I just returned from a run over a bridge and back in the rain and I’m thinking about three things: The job I just started, the neighborhood I just moved to, and the essay that’s been haunting me since I started writing it in Ellen Litman’s creative writing class last fall.
The job is at a publishing company I interned at last summer. Someone resigned and I got a call. I got the internship because I knew someone. I got the job because I did a decent job of being an intern. I took the job because I want to work in publishing. I want to work in publishing because I want to work with books everyday. Specifically, I want to write books, but until I write my own, working with others’ will suffice. I pay 11 dollars to take two trains to and from work everyday. The first train is packed.
It is called the L Train and, unlike the G Train, it does not sound like a football player or a male porn star. Four schoolgirls squeeze into the train behind me (I now realize the end of the previous sentence and the beginning of this one come together in an unfortunate manner) and leave their fifth solemn friend on the platform. I get out, walk a block and get on the second train. It is nearly empty, so I pull out my book and read for 15 minutes, as I shoot under the Hudson River. It is strange to consider travelling under rivers.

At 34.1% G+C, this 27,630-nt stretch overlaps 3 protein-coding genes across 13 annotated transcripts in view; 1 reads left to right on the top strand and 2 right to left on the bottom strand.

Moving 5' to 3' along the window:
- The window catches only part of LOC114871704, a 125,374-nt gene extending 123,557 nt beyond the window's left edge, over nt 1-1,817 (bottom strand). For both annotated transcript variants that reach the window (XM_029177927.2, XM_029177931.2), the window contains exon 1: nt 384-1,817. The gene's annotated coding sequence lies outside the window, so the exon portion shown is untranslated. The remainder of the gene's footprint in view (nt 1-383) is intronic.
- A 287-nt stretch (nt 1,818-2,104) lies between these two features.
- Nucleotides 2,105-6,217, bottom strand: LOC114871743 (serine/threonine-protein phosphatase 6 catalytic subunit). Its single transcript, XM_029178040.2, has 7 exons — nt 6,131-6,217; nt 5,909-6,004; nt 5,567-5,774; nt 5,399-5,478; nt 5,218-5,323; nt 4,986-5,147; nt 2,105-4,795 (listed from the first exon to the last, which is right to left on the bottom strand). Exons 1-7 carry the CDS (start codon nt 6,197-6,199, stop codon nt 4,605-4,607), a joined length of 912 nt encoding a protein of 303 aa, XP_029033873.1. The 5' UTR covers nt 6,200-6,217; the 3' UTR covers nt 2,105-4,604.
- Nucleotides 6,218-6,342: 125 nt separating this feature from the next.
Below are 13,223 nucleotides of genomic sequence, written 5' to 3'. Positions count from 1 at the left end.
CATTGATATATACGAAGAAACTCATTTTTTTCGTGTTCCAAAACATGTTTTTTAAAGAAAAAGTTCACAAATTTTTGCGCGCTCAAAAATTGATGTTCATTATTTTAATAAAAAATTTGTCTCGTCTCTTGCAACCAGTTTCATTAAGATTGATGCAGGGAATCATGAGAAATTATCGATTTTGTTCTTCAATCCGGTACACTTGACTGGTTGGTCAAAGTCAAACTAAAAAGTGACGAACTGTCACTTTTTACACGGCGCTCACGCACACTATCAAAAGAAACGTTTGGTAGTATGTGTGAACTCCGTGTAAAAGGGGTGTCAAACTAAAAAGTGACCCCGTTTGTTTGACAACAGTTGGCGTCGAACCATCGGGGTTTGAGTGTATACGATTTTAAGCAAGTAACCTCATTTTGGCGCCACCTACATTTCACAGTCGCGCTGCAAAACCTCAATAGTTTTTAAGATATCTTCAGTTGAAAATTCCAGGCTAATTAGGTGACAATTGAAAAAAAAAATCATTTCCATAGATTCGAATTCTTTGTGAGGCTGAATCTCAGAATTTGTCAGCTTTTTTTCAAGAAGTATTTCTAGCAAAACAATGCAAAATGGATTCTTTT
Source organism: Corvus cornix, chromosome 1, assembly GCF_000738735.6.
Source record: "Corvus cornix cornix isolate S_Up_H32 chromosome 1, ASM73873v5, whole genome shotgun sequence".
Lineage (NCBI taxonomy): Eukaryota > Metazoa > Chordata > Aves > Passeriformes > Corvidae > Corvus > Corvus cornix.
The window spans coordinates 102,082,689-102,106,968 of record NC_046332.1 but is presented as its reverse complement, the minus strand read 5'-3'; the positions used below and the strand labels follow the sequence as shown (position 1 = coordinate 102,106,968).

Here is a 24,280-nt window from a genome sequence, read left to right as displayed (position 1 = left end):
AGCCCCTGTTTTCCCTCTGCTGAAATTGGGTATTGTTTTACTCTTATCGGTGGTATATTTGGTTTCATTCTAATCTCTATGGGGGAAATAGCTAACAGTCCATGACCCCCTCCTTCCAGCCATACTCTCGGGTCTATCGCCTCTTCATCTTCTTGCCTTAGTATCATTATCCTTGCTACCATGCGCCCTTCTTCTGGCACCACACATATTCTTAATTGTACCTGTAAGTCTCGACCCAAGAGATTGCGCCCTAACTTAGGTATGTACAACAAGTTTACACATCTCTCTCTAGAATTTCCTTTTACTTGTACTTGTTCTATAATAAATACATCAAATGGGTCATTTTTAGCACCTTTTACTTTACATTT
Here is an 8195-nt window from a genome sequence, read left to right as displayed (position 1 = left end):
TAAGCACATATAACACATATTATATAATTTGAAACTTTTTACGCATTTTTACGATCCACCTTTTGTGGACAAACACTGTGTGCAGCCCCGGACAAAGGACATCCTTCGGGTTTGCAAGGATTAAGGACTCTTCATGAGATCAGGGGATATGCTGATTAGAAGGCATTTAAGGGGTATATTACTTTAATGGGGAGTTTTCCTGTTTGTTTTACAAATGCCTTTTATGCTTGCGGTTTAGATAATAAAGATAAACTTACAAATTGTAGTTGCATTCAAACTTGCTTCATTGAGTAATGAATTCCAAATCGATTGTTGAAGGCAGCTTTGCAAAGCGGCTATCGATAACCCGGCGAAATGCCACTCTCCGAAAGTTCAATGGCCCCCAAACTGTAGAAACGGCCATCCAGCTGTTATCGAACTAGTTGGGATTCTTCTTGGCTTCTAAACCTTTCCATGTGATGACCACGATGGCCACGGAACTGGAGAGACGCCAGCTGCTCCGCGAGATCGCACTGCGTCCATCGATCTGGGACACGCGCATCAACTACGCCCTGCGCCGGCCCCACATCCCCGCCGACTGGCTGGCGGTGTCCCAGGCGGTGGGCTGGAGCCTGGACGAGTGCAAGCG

The neighborhood I just moved to is supposed to be the most expensive place to live in the United States, but I found a closet to live in so I pay considerably less each month than the average person here. This is good because I make a very small amount of money. The reason this neighborhood is so expensive is that it’s a popular place to live. It’s a popular place to live because a bunch of artists moved here in the 90s and made it a fashionable place to live. That idea seeped into the minds of thousands of kids at liberal arts schools in subsequent years and the neighborhood became what it is now: overpriced but still pretty cool. There is a popular TV show on HBO about it. It is raining here. The show is about four 20 something year old girls who live here in this neighborhood.
The essay I’ve been writing for a year now is about my brothers. And it’s about wars, both physical and mental. And writing it is teaching my how to write again. I have never completely known how to write. I don’t think it is something that can be definitively learned. It is trial and error, though mostly error. Sometimes it is luck. When it is good, it is luck. You write shit for hours and hours, and then one line bursts out and turns your night into a success. But you must give yourself a chance to experience that luck. I’ve realized this rule of thumb applies to other things too, making writing a nice little metaphor for life.
After graduating it took me almost five months to find a job (I am not counting the job at a real estate company that is run out of a driving range shack). And the job I got is a good one. But I wouldn’t have gotten it without luck and I wouldn’t have had luck without giving myself a chance for it. So start writing and let yourself get lucky. And start working as soon as possible, because even though you probably don’t want to work once you graduate, you should give yourself a chance to get lucky and land a job so you can write on the side.